These issues and others can make it incredibly difficult to understand what data we are actually ingesting into our data lake, Debugging ETL pipelines becomes a nightmare of guesswork trying to understand which of dozens of possibly relevant fields could be the cause of the issue; and the lack of visibility makes data under-utilized throughout the organization.

The solution: discover schema-on-read to create visibility and enable self-service analytics

To overcome the challenges we’ve listed in the previous section, data visibility needs to be enforced as early as possible – i.e., when the data is being ingested – rather than waiting until it becomes a necessity. This means creating an automated process for discovering schema on read, and understanding the structure and basic composition of the data as it is being written to object storage.

If you’re using Upsolver SQLake, this would be covered by the Data Source Discovery feature, which auto-detects schema, data types, ingestion errors, and statistics as data is read and persisted to S3; otherwise you would need to code a similar system in-house or use an open-source solution.

The benefits of automating schema discovery include:

  • Faster time-to-production for data initiatives: when analysts and data scientists have a clear idea of the schema and contents of a particular stream, and are no longer reliant on data engineering teams to write ad-hoc ETL jobs for this purpose, data initiatives can move much faster on both sides: data consumers have more independence, while data providers have more time to pursue other mission-critical initiatives.
  • No coding: automated schema discovery reduces the need to maintain an ETL job for sampling the data and inferring schema, which saves engineering and infrastructure resources.
  • Easier to identify production issues: visibility into data allows you to see when certain data stops coming in, or which fields might be affecting errors in a certain pipeline.

Example: Using SQLake’s schema discovery on Kinesis Stream data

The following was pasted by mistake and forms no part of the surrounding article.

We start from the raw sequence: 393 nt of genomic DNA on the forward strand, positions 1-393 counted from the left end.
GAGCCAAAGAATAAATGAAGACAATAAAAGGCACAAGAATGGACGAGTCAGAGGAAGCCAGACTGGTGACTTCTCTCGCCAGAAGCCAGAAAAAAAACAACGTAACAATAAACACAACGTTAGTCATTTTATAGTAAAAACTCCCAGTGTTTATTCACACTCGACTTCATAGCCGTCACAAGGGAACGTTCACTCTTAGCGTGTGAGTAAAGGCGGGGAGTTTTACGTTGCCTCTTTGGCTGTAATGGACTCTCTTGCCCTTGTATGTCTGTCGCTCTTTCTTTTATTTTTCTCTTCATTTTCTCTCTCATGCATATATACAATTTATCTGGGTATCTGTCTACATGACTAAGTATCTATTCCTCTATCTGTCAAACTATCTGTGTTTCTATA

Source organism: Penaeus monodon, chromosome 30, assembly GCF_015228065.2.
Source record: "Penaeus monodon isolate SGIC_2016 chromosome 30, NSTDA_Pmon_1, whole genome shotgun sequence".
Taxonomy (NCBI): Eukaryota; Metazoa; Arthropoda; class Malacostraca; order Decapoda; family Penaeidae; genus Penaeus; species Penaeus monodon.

SQlake automates schema discovery for supported data sources – including Apache Kafka, Amazon Kinesis, and existing data lakes such as Amazon S3. This is achieved using SQlake’s data lake indexing technology, which enables the platform to extract metadata, schema, and statistics as the data is being ingested; this can then be used to create various transformations and enrichments, which removes the need to rely on ad-hoc sampling or ‘blind’ ETL jobs.

Here’s how schema discovery on a live Kinesis stream would look in SQlake:

Schema detection on-read

When adding a new data source, SQlake automatically indexes the data and makes the schema instantly viewable, including nested data structure and the data type contained in each field. You can also use the search function to find a specific key within your data source:

Data Source visualization

The graph displays the amount of data streamed over time with relation to a selected field, as well as statistics such as density in events, and unique values, It also allows you to see values distribution within that field. In the table underneath we can see a preview of the data pulled from events within the stream.

Using schema-on-read to create transformations

Since SQLake is an end-to-end declarative data lake ETL platform, we can easily verify that the field we want to use in a transformation will be viable, for example to ensure that this field contains data in a significant amount of events (density) and that the data is stored in the format we need (value distribution).

Next Steps

Published in: Blog , Use Cases
Eran Levy
Eran Levy

As an SEO expert and content writer at Upsolver, Eran brings a wealth of knowledge from his ten-year career in the data industry. Throughout his professional journey, he has held pivotal positions at Sisense, Adaptavist, and Eran's written work has been showcased on well-respected platforms, including Dzone, Smart Data Collective, and Amazon Web Services' big data blog. Connect with Eran on LinkedIn